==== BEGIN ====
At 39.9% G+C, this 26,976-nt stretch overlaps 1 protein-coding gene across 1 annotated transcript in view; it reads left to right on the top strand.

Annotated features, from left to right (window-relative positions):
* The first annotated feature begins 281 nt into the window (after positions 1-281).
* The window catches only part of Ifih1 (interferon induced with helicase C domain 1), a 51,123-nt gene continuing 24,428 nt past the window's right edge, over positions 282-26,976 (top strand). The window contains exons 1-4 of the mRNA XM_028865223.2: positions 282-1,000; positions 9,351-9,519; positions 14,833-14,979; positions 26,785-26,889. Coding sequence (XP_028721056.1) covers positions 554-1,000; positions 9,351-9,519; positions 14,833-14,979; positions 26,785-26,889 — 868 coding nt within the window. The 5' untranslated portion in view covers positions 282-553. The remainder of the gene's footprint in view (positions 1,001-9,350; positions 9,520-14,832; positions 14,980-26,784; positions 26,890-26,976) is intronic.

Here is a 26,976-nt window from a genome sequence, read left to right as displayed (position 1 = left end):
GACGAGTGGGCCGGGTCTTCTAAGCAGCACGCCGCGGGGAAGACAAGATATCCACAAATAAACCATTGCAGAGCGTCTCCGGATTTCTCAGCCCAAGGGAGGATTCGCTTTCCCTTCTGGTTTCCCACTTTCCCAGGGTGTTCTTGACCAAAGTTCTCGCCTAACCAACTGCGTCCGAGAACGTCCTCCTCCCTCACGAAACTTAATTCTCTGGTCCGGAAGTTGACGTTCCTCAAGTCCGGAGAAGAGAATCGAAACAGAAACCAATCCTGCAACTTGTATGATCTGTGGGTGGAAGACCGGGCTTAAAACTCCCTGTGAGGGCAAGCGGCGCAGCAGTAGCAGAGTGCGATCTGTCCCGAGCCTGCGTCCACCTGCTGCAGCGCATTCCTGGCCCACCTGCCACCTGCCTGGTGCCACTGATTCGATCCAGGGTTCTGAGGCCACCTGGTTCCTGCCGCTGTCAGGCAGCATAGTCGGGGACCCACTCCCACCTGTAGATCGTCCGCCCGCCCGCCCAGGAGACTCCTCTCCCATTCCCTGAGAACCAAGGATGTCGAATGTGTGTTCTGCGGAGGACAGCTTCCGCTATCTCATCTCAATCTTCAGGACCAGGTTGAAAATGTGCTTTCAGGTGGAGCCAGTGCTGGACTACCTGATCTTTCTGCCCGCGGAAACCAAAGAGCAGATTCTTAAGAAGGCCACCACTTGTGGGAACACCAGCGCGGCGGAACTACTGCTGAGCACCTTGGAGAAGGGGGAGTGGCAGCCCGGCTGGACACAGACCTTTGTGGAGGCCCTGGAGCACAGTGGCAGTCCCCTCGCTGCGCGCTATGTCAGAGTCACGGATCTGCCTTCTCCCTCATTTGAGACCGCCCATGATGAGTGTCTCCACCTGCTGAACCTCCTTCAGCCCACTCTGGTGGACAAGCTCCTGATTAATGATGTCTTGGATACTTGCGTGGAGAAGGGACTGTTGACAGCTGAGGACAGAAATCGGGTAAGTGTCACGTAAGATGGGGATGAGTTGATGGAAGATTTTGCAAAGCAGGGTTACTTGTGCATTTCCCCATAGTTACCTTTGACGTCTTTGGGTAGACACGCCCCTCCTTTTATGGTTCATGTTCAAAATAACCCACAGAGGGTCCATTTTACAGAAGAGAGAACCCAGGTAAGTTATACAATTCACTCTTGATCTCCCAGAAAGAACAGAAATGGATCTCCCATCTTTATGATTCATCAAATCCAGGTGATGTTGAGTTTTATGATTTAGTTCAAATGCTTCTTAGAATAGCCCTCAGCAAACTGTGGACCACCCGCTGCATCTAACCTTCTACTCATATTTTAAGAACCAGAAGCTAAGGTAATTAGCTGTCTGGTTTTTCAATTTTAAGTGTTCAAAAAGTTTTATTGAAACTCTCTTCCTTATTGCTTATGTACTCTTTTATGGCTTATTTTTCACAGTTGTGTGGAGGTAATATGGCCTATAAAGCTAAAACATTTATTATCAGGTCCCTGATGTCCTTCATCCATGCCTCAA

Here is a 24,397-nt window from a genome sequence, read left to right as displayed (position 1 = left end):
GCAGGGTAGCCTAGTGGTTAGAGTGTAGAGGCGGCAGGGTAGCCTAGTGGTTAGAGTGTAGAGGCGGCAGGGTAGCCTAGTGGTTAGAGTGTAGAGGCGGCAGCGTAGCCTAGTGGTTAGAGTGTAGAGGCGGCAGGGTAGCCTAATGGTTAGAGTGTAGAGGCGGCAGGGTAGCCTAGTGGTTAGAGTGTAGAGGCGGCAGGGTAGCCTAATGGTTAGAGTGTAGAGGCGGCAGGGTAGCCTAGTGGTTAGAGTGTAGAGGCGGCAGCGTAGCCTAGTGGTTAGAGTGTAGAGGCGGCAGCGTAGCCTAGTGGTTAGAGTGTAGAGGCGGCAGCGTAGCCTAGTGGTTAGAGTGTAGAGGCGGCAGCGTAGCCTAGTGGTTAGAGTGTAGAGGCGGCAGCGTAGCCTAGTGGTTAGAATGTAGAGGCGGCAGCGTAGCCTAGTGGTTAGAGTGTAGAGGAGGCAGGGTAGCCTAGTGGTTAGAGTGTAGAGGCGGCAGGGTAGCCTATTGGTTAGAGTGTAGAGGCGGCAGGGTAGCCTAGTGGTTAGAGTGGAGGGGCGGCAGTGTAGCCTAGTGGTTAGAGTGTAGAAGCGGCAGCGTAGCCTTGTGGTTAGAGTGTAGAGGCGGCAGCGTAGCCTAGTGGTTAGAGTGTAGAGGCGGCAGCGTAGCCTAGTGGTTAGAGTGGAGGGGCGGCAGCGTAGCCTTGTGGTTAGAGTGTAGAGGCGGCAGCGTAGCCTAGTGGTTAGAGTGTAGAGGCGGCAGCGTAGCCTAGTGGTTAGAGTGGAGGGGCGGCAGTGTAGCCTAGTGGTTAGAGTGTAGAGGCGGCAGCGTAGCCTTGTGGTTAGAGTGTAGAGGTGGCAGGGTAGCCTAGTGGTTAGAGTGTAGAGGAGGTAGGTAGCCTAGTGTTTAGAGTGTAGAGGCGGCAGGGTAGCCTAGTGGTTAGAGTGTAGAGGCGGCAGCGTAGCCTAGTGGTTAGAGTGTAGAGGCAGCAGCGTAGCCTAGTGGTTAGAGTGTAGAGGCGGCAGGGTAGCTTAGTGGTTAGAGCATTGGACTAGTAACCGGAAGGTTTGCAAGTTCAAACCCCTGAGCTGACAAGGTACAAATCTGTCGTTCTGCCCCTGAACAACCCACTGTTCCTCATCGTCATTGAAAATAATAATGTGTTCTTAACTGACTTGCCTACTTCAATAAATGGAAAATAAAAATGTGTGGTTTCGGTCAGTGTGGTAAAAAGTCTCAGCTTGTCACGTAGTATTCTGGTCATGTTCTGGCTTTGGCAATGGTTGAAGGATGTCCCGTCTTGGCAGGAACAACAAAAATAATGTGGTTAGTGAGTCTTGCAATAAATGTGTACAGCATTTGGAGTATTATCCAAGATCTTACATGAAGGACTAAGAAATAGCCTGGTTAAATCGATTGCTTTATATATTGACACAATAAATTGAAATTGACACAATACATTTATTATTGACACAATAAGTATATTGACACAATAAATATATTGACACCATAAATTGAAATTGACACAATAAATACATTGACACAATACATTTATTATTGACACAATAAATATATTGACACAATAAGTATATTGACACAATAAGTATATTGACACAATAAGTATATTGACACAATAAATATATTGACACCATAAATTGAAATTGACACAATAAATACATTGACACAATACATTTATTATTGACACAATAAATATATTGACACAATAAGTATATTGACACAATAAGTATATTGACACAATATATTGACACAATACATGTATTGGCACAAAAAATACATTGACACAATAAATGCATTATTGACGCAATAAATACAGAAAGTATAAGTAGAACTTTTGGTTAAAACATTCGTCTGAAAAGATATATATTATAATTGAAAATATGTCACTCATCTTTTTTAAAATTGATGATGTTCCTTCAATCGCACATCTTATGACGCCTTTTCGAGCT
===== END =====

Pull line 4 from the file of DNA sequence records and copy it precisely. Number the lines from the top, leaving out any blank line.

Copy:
* The window catches only part of Ifih1 (interferon induced with helicase C domain 1), a 51,123-nt gene continuing 24,428 nt past the window's right edge, over positions 282-26,976 (top strand). The window contains exons 1-4 of the mRNA XM_028865223.2: positions 282-1,000; positions 9,351-9,519; positions 14,833-14,979; positions 26,785-26,889. Coding sequence (XP_028721056.1) covers positions 554-1,000; positions 9,351-9,519; positions 14,833-14,979; positions 26,785-26,889 — 868 coding nt within the window. The 5' untranslated portion in view covers positions 282-553. The remainder of the gene's footprint in view (positions 1,001-9,350; positions 9,520-14,832; positions 14,980-26,784; positions 26,890-26,976) is intronic.